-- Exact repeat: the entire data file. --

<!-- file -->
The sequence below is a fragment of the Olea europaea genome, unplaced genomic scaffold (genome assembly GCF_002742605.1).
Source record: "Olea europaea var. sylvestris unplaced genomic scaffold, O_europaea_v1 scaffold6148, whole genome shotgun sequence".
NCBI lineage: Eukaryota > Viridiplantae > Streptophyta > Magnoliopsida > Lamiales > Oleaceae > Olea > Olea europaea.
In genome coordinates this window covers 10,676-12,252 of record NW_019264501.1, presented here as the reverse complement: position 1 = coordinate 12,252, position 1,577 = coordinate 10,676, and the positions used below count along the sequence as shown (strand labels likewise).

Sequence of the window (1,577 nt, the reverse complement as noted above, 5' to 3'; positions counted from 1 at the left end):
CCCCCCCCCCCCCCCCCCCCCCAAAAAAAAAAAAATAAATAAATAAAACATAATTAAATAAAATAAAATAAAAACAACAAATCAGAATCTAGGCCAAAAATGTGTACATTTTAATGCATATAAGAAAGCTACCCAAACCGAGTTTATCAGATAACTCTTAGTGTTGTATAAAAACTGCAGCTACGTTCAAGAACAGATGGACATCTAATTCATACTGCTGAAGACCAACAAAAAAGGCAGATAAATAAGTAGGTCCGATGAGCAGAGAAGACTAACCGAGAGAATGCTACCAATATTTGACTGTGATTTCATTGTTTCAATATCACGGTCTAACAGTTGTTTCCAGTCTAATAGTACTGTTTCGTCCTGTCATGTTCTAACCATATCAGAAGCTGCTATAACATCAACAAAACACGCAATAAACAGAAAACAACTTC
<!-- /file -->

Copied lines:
The sequence below is a fragment of the Olea europaea genome, unplaced genomic scaffold (genome assembly GCF_002742605.1).
Source record: "Olea europaea var. sylvestris unplaced genomic scaffold, O_europaea_v1 scaffold6148, whole genome shotgun sequence".
NCBI lineage: Eukaryota > Viridiplantae > Streptophyta > Magnoliopsida > Lamiales > Oleaceae > Olea > Olea europaea.
In genome coordinates this window covers 10,676-12,252 of record NW_019264501.1, presented here as the reverse complement: position 1 = coordinate 12,252, position 1,577 = coordinate 10,676, and the positions used below count along the sequence as shown (strand labels likewise).

Sequence of the window (1,577 nt, the reverse complement as noted above, 5' to 3'; positions counted from 1 at the left end):
CCCCCCCCCCCCCCCCCCCCCCAAAAAAAAAAAAATAAATAAATAAAACATAATTAAATAAAATAAAATAAAAACAACAAATCAGAATCTAGGCCAAAAATGTGTACATTTTAATGCATATAAGAAAGCTACCCAAACCGAGTTTATCAGATAACTCTTAGTGTTGTATAAAAACTGCAGCTACGTTCAAGAACAGATGGACATCTAATTCATACTGCTGAAGACCAACAAAAAAGGCAGATAAATAAGTAGGTCCGATGAGCAGAGAAGACTAACCGAGAGAATGCTACCAATATTTGACTGTGATTTCATTGTTTCAATATCACGGTCTAACAGTTGTTTCCAGTCTAATAGTACTGTTTCGTCCTGTCATGTTCTAACCATATCAGAAGCTGCTATAACATCAACAAAACACGCAATAAACAGAAAACAACTTC